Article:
The unit hosts two digital SDI inputs. These are configured as inputs 0 and
The HDP also supports DVI (with HDCP) and has two DVI jacks. These inputs
will support HDMI as well, although I did have trouble with 480i and 576i through
the DVI jacks with HDMI sources.
By way of outputs, the unit contains a set of five BNC connectors (RGBHV or HD
Component) as well as a single output DVI connector. You can turn on both
outputs through the service menu.
Finally, the unit contains a useful RS-232 jack that can be connected to
a home automation system (Crestron, AMX, and the like) and also serves to
upload the frequent firmware update.
The unit does not provide global audio delay (lipsync) support. I personally do not
normally use the lipsync features on other scalers, but I do think this is
an important feature for Lumagen to add in future products, particularly as
so many A/V receivers do such an awful job at doing digital lipsync
adjustment. (Lipsync is needed when the video ends up perhaps 30
milliseconds later than the audio, due to video processing delaying the
picture getting to the display).
Connecting with the Display
Although the original Vision processor had somewhat of a learning curve,
once you adapted to its mindset, there was almost nothing you couldn't do
with it. The endless range of features could be adapted to most common (and
Well, the list of features on the HDP VisionPro puts the original Vision and most
other processors to shame.
While it did take some time for all of these features to interact
flawlessly, Lumagen worked tirelessly and did not abandon the product. This
earned the company a great reputation with customer support and reliability.
The unit uses almost the same UI as the original Vision, an old school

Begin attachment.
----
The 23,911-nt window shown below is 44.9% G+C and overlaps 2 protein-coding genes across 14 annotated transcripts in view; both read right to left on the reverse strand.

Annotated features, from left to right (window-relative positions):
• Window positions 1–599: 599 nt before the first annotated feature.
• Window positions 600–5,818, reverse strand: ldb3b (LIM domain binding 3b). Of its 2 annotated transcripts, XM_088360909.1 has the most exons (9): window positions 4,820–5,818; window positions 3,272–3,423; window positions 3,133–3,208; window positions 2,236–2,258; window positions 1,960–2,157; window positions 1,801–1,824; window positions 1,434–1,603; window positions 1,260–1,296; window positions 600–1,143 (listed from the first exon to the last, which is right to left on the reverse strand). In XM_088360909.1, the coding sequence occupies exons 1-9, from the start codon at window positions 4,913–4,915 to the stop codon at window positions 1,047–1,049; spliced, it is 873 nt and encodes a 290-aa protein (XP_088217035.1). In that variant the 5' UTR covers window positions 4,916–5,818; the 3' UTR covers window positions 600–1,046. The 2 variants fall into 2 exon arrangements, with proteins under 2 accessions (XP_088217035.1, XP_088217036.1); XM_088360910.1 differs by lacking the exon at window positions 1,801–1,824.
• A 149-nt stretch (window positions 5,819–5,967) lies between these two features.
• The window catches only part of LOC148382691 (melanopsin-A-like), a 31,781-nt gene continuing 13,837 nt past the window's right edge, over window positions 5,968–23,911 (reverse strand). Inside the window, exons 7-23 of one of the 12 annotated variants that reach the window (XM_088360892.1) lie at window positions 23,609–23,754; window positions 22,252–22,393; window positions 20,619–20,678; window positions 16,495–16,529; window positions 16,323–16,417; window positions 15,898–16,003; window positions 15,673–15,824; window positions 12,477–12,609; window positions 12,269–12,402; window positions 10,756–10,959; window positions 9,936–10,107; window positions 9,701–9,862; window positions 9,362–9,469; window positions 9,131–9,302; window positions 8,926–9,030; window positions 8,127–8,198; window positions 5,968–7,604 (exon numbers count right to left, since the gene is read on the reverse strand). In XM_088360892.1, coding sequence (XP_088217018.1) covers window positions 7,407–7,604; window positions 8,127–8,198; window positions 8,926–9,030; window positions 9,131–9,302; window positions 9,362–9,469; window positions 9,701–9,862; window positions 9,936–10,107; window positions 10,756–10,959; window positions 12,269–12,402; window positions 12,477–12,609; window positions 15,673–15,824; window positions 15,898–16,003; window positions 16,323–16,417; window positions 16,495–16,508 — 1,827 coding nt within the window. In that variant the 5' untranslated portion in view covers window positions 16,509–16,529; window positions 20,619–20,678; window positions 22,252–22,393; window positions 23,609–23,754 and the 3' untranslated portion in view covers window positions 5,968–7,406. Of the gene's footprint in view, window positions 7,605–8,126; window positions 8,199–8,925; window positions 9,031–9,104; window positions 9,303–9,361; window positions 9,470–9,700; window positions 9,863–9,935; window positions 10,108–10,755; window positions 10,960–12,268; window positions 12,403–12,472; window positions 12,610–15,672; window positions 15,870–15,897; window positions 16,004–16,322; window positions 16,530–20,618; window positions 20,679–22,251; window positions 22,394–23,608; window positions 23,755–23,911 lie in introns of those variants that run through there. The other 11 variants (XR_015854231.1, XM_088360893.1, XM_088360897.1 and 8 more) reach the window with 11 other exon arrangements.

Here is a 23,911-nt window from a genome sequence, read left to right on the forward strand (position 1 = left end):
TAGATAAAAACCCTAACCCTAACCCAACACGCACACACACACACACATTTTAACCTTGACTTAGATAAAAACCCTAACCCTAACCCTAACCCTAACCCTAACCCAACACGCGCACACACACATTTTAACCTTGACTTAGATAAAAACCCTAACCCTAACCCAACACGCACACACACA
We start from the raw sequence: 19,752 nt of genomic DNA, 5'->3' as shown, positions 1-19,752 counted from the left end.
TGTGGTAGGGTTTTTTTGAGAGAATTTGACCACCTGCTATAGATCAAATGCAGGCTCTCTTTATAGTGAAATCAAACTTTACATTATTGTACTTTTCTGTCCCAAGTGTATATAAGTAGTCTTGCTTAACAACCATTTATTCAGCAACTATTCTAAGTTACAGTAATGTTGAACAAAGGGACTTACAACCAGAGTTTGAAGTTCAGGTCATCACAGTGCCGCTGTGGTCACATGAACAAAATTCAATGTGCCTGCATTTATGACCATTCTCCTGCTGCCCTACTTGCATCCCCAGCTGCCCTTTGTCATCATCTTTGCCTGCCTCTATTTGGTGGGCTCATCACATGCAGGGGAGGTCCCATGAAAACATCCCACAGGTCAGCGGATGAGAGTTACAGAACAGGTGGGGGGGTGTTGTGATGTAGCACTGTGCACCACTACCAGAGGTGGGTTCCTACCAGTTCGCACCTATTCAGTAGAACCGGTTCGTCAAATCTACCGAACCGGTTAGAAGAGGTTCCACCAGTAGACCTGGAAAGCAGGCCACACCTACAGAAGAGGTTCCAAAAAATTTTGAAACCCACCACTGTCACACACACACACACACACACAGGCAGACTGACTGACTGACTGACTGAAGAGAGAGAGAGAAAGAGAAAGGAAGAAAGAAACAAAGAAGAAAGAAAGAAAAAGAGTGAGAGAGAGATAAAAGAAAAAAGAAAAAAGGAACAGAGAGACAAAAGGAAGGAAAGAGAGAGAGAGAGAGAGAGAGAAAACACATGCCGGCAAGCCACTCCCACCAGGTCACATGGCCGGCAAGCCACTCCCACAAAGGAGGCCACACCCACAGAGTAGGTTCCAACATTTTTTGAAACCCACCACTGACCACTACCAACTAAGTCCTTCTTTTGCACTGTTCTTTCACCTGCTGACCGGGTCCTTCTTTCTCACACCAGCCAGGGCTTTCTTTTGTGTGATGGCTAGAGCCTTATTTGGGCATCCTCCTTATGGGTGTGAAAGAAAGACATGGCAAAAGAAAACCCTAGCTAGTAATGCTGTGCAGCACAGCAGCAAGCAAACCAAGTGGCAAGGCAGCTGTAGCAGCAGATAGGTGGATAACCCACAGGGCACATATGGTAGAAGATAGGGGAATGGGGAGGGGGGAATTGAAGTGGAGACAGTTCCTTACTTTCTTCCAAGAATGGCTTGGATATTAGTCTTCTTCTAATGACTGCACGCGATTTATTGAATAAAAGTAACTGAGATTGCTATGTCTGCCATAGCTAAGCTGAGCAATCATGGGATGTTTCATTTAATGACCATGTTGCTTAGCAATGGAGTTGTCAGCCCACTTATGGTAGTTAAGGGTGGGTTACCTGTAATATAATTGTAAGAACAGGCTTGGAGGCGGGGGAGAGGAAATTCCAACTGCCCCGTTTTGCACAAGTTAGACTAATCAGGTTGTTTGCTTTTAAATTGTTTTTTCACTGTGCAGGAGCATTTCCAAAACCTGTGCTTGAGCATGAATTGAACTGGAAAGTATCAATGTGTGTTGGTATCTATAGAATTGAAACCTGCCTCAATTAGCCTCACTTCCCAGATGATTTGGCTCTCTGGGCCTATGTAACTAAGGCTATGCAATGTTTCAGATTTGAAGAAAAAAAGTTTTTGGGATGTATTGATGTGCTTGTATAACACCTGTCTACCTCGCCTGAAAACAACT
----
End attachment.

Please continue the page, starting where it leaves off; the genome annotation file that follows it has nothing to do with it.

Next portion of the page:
textual menu system that should have been improved ages ago. The VisionPro
HDP has an LCD that helps figure out where you are in the menu system. This
is particularly useful when no image is shown on screen, which can happen
when playing with output parameters like resolution or output rate.
The menu system is not always easy to understand, because of its extensive
use of acronyms. This is due to simple lack of on-screen space. There are
not too many items to learn, so the installer can easily
learn them. Regular consumers wouldn't usually need to use the menu system at
all, as the unit would typically be put into Home Theater installations
that either have some automation in them or that use a smart macro-enabled
remote control. The processor provides discrete access to most common
features – so the unit can be made virtually transparent to the end user.
Step by Step
The first part of setting up any processor is setting up the output timing.
This is performed by specifying the output format. Advanced users can also
set up specific timing values, albeit the menu system can make this
procedure a tad complex. I would love to have the option of changing
individual output timing values like back and front porch by scrolling up
and down and not just entering them manually. The unit comes with quite a
few preset timing values that fit most displays. From those base settings,
one can adjust the rest of the parameters to achieve virtually any timing
that the unit supports.
Once the output timing has been set, one can use the HDP's test patterns to
ensure that black and white detail levels are set up correctly, ensure that
the signal is being mapped on screen correctly, as well as to determine if
native rate (the display's sweet spot resolution) has been achieved. A
special warm-up menu is intended for warming up projectors slowly.
Reaching the test patterns requires use of the menus. This is one feature
that I would prefer to be able to reach discretely using one touch of the
original remote control. But, again, this is something that the consumer
would not need on a day to day basis.
Click Here to Go to Part III.